As the Arab Spring enters its third year, the contours of a new strategic landscape are taking shape in the Middle East. Reflecting the disordered state of regional politics, this landscape is far from stable. Yet it contains features that will pose significant challenges for U.S. diplomacy.
The complexity of Arab attitudes toward Iran before and after the start of the Arab uprisings is reflected not only in the gap of perception between the Arab people and Arab governments, but also in important differences on Iran across those governments. Even among Arab governments most threatened by Iran and most inclined to see it weakened, their sense of threat and how to address it differs substantially from Israel’s sense of threat.
The uprisings that have swept across the Middle East and North Africa region have unleashed new or reenergized existing movements expressing deep dissatisfaction with the status quo. Popular demands for change have ranged from the clearly political to the strictly economic. Economic crises, unreformed security sectors, and corruption continue periodically to draw people into the streets to reassert the power that forced initial regime changes two years ago. Brand examines developments in Egypt and Jordan to explore both the forms of greater mass participation and their implications for regional foreign policy.
During the 2011 uprisings, Arab protesters channeled decades of discontent with failed economic policy. However, the demise of leaders will not be enough to answer this discontent nor ensure productive development. Scholarship on the political determinants of economic development finds that the common recipe of expanding the private sector and increasing trade openness may be valuable but is not sufficient on its own for successful development. The Arab world’s economic path to 2011 included implementation in these areas, yet reform in underlying socio-economic structures and interests lagged. Addressing these conditions constitutes one of the most serious challenges facing Arab economies and politics.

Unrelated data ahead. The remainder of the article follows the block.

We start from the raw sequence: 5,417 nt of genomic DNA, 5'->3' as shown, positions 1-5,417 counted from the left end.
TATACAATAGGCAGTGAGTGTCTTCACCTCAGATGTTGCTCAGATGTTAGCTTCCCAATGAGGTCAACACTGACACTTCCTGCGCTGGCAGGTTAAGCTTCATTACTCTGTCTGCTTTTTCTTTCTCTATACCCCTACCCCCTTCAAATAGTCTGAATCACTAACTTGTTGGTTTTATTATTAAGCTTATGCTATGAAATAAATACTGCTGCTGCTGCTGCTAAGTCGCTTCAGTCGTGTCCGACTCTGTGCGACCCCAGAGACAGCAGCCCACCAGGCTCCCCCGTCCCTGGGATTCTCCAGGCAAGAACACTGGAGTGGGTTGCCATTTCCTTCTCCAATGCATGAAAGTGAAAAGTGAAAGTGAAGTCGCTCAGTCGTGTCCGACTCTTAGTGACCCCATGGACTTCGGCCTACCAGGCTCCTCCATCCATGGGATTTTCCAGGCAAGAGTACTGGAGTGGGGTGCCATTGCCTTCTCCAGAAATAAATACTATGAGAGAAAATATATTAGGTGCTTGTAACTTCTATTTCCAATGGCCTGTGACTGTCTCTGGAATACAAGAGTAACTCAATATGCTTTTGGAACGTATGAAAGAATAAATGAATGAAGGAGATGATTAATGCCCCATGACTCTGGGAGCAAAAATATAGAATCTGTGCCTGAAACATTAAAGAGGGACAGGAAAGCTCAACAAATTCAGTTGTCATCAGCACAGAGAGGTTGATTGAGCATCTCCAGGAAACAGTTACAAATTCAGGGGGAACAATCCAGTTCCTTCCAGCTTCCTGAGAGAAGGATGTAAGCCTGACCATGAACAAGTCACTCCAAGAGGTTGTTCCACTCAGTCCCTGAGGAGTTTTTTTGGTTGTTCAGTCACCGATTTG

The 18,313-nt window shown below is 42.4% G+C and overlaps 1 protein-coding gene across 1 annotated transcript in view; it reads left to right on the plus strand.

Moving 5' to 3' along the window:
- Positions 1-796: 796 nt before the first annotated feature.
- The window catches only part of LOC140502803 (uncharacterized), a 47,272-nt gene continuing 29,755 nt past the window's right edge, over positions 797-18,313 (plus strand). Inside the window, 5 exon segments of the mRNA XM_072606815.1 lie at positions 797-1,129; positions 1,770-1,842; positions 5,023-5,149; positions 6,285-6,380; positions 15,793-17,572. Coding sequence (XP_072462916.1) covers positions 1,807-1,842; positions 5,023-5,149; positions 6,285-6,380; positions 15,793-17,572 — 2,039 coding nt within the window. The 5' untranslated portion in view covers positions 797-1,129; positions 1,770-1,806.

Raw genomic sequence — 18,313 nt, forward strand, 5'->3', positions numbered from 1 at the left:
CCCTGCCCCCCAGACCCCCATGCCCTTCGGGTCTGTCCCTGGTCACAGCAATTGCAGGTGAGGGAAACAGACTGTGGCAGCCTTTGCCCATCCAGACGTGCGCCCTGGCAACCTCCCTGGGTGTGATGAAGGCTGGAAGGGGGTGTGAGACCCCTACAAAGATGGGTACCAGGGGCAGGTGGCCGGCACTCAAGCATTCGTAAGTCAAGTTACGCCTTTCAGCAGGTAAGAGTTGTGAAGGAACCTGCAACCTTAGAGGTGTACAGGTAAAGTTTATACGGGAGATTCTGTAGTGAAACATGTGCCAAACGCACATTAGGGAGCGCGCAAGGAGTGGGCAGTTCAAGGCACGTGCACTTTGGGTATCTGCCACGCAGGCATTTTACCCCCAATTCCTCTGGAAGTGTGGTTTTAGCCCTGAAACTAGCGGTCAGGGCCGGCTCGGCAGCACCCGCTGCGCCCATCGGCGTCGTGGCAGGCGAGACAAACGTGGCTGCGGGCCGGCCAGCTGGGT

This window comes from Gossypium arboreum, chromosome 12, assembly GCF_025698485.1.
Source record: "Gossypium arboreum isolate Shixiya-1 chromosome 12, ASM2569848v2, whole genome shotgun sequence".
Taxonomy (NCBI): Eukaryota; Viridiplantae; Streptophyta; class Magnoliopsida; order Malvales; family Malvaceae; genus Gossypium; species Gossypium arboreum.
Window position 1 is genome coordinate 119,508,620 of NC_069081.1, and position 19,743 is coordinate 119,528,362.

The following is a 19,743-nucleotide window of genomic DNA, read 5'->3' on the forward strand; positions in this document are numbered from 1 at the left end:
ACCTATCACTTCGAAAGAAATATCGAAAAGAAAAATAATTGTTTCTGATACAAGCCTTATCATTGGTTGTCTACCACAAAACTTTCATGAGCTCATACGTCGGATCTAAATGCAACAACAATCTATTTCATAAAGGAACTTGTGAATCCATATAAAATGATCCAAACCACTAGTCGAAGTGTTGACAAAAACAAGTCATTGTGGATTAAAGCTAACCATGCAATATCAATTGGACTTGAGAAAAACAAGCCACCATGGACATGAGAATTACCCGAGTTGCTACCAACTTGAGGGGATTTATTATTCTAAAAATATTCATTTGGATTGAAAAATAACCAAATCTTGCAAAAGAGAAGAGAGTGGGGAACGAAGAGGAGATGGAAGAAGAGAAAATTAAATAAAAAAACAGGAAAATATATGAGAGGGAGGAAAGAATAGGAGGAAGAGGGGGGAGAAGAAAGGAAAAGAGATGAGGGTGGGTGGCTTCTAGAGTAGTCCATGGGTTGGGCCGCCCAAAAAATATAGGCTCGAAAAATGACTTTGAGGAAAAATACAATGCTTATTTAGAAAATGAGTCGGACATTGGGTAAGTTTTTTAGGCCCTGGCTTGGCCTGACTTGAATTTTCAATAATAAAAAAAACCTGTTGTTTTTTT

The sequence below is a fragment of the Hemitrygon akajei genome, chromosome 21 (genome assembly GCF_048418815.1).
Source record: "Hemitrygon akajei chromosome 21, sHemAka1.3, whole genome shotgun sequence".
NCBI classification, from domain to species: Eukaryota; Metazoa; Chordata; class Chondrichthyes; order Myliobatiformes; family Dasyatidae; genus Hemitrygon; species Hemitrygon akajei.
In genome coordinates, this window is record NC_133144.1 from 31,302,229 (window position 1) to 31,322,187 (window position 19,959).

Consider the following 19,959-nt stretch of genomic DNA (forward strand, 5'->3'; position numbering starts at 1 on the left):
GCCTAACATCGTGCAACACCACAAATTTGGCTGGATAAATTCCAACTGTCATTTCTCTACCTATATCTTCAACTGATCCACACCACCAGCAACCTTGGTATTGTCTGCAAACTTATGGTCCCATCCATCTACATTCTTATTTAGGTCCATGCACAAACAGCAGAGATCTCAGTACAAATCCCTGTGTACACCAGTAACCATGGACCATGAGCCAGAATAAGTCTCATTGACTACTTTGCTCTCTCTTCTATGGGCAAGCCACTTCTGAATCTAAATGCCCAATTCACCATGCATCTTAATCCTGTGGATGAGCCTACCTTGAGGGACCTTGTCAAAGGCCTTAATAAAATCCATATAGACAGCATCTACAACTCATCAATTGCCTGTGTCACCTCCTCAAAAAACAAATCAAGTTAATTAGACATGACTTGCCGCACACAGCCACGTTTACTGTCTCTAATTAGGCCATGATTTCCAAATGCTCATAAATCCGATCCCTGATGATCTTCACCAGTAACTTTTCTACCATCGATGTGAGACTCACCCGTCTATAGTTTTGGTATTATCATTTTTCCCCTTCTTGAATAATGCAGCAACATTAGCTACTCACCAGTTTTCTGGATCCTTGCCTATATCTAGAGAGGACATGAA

While some experts predicted that the Arab rebellions of spring 2011 (and beyond) would widen the strategic, political, and even ideological gap between Arab states undergoing dramatic change and those defending the status quo, in fact, no such clear breach has occurred. Instead, Dawisha argues that economic crisis, escalating Shi’i-Sunni tensions, and the associated realpolitik concerns of the Western powers have dampened the potentially incendiary demonstration effect of Arab political revolts on the course of both domestic political change and regional politics.